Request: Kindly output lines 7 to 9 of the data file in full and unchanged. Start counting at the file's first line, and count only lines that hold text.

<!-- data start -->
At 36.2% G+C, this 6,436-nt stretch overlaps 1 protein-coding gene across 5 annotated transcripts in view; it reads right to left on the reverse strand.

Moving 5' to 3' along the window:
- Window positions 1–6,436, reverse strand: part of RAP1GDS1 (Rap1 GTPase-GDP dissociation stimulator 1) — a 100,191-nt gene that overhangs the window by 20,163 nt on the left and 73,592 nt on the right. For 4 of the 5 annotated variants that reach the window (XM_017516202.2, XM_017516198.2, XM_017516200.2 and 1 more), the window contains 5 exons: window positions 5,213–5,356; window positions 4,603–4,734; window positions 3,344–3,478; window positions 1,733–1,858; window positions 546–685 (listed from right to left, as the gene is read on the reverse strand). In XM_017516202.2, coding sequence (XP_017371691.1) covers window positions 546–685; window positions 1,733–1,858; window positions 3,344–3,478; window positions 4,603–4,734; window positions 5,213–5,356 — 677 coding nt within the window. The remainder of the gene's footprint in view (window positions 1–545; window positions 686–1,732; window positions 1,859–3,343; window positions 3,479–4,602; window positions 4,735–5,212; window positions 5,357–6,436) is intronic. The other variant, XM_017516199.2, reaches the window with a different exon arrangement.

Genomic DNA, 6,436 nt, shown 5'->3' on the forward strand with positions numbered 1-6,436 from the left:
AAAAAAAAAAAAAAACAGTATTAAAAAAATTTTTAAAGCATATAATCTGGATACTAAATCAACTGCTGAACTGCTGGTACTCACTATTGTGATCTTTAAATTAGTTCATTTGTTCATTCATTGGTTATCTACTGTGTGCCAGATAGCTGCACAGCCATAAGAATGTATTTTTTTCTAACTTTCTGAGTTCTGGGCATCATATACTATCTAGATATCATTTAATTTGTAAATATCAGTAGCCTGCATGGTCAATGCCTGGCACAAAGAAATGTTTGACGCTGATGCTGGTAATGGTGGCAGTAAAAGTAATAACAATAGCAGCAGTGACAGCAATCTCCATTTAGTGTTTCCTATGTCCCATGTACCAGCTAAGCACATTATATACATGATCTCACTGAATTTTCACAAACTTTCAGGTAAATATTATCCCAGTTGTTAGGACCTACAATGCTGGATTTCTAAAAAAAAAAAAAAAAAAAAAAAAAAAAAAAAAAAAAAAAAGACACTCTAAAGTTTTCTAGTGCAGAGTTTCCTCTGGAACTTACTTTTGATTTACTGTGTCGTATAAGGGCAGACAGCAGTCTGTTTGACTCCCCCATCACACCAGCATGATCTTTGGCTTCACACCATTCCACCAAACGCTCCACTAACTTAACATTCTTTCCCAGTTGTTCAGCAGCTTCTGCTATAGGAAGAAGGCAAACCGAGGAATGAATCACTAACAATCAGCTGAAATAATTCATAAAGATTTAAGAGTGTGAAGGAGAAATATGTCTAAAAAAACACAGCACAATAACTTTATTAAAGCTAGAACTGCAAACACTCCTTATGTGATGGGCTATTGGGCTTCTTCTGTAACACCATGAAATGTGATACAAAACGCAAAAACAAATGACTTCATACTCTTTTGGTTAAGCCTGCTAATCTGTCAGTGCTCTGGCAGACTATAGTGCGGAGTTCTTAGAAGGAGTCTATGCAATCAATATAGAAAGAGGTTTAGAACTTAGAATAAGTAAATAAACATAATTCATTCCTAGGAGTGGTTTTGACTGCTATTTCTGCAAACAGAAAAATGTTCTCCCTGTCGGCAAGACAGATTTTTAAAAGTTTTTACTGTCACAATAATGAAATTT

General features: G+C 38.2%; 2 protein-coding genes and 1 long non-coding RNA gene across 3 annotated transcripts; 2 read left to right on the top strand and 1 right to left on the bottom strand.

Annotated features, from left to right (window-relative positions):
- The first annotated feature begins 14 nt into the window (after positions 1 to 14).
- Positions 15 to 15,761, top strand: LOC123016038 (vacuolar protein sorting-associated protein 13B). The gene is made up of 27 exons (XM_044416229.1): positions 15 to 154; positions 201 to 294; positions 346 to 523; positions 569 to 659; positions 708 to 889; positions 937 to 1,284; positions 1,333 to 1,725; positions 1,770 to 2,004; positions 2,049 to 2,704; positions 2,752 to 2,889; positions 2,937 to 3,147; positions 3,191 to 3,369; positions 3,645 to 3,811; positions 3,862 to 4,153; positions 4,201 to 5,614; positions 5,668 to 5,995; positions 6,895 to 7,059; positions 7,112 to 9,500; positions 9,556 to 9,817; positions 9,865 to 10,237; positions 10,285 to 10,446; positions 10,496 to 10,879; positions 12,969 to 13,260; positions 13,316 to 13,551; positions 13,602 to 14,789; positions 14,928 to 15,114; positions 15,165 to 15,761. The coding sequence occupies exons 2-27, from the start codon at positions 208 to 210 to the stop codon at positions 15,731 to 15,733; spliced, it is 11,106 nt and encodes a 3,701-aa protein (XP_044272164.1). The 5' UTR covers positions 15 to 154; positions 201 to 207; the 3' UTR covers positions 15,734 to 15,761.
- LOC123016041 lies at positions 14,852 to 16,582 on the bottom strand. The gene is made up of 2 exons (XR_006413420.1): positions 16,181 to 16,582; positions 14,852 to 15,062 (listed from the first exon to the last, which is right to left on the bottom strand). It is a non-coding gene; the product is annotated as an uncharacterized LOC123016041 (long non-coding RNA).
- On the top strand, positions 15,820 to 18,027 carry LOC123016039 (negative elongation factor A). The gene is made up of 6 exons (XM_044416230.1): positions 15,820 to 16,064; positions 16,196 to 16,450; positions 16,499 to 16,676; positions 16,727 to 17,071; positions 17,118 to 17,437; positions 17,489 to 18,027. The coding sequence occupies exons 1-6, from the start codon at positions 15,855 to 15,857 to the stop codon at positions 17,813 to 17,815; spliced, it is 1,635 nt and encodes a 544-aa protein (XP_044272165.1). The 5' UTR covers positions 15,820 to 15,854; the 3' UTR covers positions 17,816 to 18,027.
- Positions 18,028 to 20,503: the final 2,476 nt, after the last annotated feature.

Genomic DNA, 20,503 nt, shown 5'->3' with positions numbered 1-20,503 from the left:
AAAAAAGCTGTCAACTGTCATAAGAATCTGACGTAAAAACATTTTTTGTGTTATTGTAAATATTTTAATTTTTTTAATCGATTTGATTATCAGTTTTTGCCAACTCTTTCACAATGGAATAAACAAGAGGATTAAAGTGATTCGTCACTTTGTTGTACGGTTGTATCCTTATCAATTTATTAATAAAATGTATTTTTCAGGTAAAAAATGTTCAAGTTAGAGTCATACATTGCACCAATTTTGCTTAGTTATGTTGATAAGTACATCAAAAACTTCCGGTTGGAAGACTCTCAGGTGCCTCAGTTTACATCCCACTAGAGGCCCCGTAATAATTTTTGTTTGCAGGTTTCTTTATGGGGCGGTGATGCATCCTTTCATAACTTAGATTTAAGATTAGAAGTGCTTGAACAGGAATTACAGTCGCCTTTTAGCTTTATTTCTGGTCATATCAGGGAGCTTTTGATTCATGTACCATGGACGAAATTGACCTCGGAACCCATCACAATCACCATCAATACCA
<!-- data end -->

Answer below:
Annotated features, from left to right (window-relative positions):
- The first annotated feature begins 14 nt into the window (after positions 1 to 14).
- Positions 15 to 15,761, top strand: LOC123016038 (vacuolar protein sorting-associated protein 13B). The gene is made up of 27 exons (XM_044416229.1): positions 15 to 154; positions 201 to 294; positions 346 to 523; positions 569 to 659; positions 708 to 889; positions 937 to 1,284; positions 1,333 to 1,725; positions 1,770 to 2,004; positions 2,049 to 2,704; positions 2,752 to 2,889; positions 2,937 to 3,147; positions 3,191 to 3,369; positions 3,645 to 3,811; positions 3,862 to 4,153; positions 4,201 to 5,614; positions 5,668 to 5,995; positions 6,895 to 7,059; positions 7,112 to 9,500; positions 9,556 to 9,817; positions 9,865 to 10,237; positions 10,285 to 10,446; positions 10,496 to 10,879; positions 12,969 to 13,260; positions 13,316 to 13,551; positions 13,602 to 14,789; positions 14,928 to 15,114; positions 15,165 to 15,761. The coding sequence occupies exons 2-27, from the start codon at positions 208 to 210 to the stop codon at positions 15,731 to 15,733; spliced, it is 11,106 nt and encodes a 3,701-aa protein (XP_044272164.1). The 5' UTR covers positions 15 to 154; positions 201 to 207; the 3' UTR covers positions 15,734 to 15,761.